Paul was both an “Apostle” and “apostle.” The big “A” Apostles are in a class all by themselves. They played a unique, God-chosen role in the expansion of the church in those early days following Jesus’ Resurrection and Ascension. They had to have seen the risen Christ. Luke restricts this this to the Twelve. Paul’s use seems to be a bit broader. The Apostles played a key role in the preservation and formation of the sacred testimonial stories that became our New Testament scriptures.
Then there are the small “a” apostles. The word apostle comes from the Greek word which simply means “a sent out one.” This is the wide, vast company of “the summoned” I have mentioned. In the broadest sense of the word, all Christians are apostles since the Great Commission sends us all out into the world to be salt and light, ambassadors and witnesses of Christ.
Yet, we read elsewhere that apostleship is also one of the spiritual gifts that is distributed to those God so chooses. “In the church God has appointed first of all apostles, second prophets, third teachers, then workers of miracles, also those having gifts of healing, those able to help others, those with gifts of administration, and those speaking in different kinds of tongues” (1 Cor 12:27-28). The gift of apostleship is manifested in individuals who sense a call to be sent forth to new frontiers with the gospel, breaking new ground and exercising a degree of visionary leadership and bold faith.
The episode from Acts 16 quoted at the beginning of this chapter provides a glimpse into the wild and unpredictable life of an apostle. Paul is pictured as a man completely ‘out of control’ — that is, being utterly dependent upon the Spirit’s guidance for what comes next. This episode is potent with radical obedience on Paul’s part and the supernatural provision of God by the Spirit.
It seems too nice to say that Paul was being “led by the Spirit” in this episode. He appears to be getting yanked back and forth, up and down and all over the place by the Spirit. First, the Holy Spirit prevented them from preaching the word in the province of Asia. Next, the “Spirit of Jesus” would not allow them to enter Bithynia. Can you imagine the mood of some of their prayer gatherings?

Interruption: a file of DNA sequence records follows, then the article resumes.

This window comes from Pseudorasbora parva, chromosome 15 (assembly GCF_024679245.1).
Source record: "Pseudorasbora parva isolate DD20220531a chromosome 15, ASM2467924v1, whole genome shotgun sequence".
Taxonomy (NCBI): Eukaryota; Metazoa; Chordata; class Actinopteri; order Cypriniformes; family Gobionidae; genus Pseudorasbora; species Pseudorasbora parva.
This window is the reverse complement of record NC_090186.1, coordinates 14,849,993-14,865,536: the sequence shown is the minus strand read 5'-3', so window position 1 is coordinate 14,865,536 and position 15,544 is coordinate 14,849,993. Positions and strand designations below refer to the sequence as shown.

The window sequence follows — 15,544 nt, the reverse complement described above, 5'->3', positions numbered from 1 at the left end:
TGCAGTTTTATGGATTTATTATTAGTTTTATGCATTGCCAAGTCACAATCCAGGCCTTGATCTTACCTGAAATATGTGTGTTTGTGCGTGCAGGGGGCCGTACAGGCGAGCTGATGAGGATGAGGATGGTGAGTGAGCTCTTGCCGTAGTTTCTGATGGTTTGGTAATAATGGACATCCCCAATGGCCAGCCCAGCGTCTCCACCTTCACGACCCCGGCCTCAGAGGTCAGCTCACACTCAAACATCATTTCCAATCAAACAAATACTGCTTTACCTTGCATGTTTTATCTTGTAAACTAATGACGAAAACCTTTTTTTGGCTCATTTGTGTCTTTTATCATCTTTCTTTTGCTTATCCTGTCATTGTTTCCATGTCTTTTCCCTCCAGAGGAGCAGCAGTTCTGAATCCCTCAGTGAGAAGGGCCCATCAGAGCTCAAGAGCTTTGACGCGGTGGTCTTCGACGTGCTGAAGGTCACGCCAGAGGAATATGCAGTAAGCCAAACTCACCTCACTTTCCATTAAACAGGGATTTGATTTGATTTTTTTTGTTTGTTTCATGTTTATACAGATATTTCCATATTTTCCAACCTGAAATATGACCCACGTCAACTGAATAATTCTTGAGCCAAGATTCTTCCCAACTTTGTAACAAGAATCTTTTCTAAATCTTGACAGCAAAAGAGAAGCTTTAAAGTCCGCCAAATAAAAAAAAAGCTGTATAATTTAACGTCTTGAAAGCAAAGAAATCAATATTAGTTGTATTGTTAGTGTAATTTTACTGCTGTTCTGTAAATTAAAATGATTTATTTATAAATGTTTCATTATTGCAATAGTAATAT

Eventually they end up standing on the shore of the sea at Troas, scratching their head and puzzled where God was “leading” them. They had run out of real estate, as they can go no further west unless they crossed the sea and entered the brand new territory of Greece in Europe. Tired and confused, no doubt, they made camp for the night and decided to sleep on it and figure it out in the morning. Luke describes what happened next:
“During the night Paul had a vision of a man of Macedonia standing and begging him, “Come over to Macedonia and help us.” After Paul had seen the vision, we got ready at once to leave for Macedonia, concluding that God had called us to preach the gospel to them” (Acts 16:9-10).
Paul had a clear vision from God. The vision included a direct call to bring the gospel to a very particular geographical region. Without hesitation they “got ready at once to leave” since they concluded God was summoning them. They apparently didn’t even wait until morning.
Again, when you find yourself among the fellowship of the summoned, you have little choice in the matter. It’s just what apostles do.
Categories: Divine Summons